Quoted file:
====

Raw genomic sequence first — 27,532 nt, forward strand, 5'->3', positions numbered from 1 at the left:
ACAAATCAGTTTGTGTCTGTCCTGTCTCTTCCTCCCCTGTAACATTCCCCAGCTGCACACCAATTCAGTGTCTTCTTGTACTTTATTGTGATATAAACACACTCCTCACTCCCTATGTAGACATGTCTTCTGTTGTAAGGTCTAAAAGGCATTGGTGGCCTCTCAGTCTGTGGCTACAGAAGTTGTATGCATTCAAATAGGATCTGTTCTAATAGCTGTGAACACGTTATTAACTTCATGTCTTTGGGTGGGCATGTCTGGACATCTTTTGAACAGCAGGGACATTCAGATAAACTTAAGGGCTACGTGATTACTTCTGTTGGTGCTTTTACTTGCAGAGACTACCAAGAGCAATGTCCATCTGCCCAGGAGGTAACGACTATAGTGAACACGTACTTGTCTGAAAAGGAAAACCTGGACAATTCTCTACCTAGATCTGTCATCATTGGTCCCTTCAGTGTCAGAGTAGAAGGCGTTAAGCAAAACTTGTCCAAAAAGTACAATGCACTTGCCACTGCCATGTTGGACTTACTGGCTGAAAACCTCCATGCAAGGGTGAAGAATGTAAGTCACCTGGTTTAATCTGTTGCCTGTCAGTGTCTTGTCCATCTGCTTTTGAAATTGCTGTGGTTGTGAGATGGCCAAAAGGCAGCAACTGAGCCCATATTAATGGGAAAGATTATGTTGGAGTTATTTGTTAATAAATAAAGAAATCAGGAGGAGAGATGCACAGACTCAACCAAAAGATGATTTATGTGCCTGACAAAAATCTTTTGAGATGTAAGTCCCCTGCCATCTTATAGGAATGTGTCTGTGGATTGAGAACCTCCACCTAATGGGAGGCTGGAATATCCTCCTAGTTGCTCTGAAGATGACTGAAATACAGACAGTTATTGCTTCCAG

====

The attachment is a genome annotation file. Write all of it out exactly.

Raw genomic sequence first — 27,532 nt, forward strand, 5'->3', positions numbered from 1 at the left:
ACAAATCAGTTTGTGTCTGTCCTGTCTCTTCCTCCCCTGTAACATTCCCCAGCTGCACACCAATTCAGTGTCTTCTTGTACTTTATTGTGATATAAACACACTCCTCACTCCCTATGTAGACATGTCTTCTGTTGTAAGGTCTAAAAGGCATTGGTGGCCTCTCAGTCTGTGGCTACAGAAGTTGTATGCATTCAAATAGGATCTGTTCTAATAGCTGTGAACACGTTATTAACTTCATGTCTTTGGGTGGGCATGTCTGGACATCTTTTGAACAGCAGGGACATTCAGATAAACTTAAGGGCTACGTGATTACTTCTGTTGGTGCTTTTACTTGCAGAGACTACCAAGAGCAATGTCCATCTGCCCAGGAGGTAACGACTATAGTGAACACGTACTTGTCTGAAAAGGAAAACCTGGACAATTCTCTACCTAGATCTGTCATCATTGGTCCCTTCAGTGTCAGAGTAGAAGGCGTTAAGCAAAACTTGTCCAAAAAGTACAATGCACTTGCCACTGCCATGTTGGACTTACTGGCTGAAAACCTCCATGCAAGGGTGAAGAATGTAAGTCACCTGGTTTAATCTGTTGCCTGTCAGTGTCTTGTCCATCTGCTTTTGAAATTGCTGTGGTTGTGAGATGGCCAAAAGGCAGCAACTGAGCCCATATTAATGGGAAAGATTATGTTGGAGTTATTTGTTAATAAATAAAGAAATCAGGAGGAGAGATGCACAGACTCAACCAAAAGATGATTTATGTGCCTGACAAAAATCTTTTGAGATGTAAGTCCCCTGCCATCTTATAGGAATGTGTCTGTGGATTGAGAACCTCCACCTAATGGGAGGCTGGAATATCCTCCTAGTTGCTCTGAAGATGACTGAAATACAGACAGTTATTGCTTCCAG